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Speedy and smart: back to the future

Forgive me for being ever so slightly gobsmacked reading your latest news item "Reuters chief changes top team in drive for 'speedy and smart' newsroom”.


As Yogi Berra famously said: "It's like déjà vu all over again.”


Alessandra Galloni, appointed editor-in-chief in April, said in a message to staff that new appointments "will help drive the new Reuters newsroom: speedy and smart, leveraging a global footprint with local expertise to drive coverage of the most important stories in the world, for the world, without bias, both in real time and in depth, and with sophistication and insight. How do we do this? With a rigorous focus on breaking news and beat reporting.”


Which is exactly, word for word, what we did, around the world, for years. Speedy was our first priority with smart its conjoined twin.


We aimed to be first - timings v. the opposition agencies drove our days (seconds ahead often meant a triumph) - and accurate. Timings only conceded first place to accuracy.


(We almost - almost - lost the race to report the death of Chinese leader Deng Xiaoping in 1997 while we waited, chewing our nails, for a second source for Beijing Bureau's scoop. It was a world beat in the end - speedy and smart and based on immaculate coordination of international and local beat reporting.)


And how about that exhortation "without bias"? Play it again, Sam!


It was - or used to be? - Reuters core commitment, drilled deep into the newest recruits and embedded in the journalistic DNA of the most grizzled and cynical of veterans.


Reuters Washington in the 1980s spearheaded the drive to become a premier player in US news. (Hitherto Americans called us for plumbing repairs, confusing us with Roto-Rooter).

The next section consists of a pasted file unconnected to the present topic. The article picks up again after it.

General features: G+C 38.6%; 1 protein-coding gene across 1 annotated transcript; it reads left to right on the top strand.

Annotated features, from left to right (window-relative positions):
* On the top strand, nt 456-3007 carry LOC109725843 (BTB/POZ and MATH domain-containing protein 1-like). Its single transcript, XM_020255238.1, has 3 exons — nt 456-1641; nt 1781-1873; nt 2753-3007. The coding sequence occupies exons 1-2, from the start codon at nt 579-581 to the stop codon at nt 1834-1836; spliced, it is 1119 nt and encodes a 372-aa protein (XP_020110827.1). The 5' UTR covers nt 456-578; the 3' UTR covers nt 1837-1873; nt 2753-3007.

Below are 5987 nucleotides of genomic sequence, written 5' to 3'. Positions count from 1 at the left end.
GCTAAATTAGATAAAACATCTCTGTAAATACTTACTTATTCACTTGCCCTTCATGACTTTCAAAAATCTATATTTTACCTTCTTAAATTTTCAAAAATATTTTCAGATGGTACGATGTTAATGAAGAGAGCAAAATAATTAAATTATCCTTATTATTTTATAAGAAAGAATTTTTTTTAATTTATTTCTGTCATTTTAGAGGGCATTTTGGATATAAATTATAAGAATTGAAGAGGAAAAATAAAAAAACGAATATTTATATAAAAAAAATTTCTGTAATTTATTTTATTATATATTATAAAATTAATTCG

Our speed and smarts swatted the opposition - first and right, sophisticated and insightful, in real time and in depth, with a rigorous focus on breaking news and beat reporting. Say that again!


And Washington was far from alone. Around the world, Reuters international and local staff whipped out the fast, accurate, unbiased news that our general and business clients demanded.


As fake news flooded the planet many assumed that Reuters core values - fast, accurate, no frills, unbiased - would be ever more urgently needed.


So what has happened in Reuters news that it has to resurrect our core corpus? Where did we lose our way?


I'm an outsider now and from my retirement perch it seemed Reuters news was doing well. Pulitzers abounded. Never won a Pulitzer in my time.


But at the same time it seemed that Reuters was becoming more of a news magazine than a real time, no frills, fast and furious, agency. I read reports we lost surface timings we would have been expected to win while we scooped the prizes for deep mining.


And it seems key clients had questions too.


Galloni's message appears to expose the fault.


She disclosed the new global managing editor for news gathering, Mark Bendeich, is charged with producing coverage "crucial for Refinitiv, agency and audiences.”


"Mark will be charged with finding smarter ways to serve our Agency customers, whose needs are clearer than ever," Galloni said.


He could do worse than go back to the future. Indeed, Mark may remember the time when we did exactly what is now sought.


We were speedy and smart. Famous for it. ■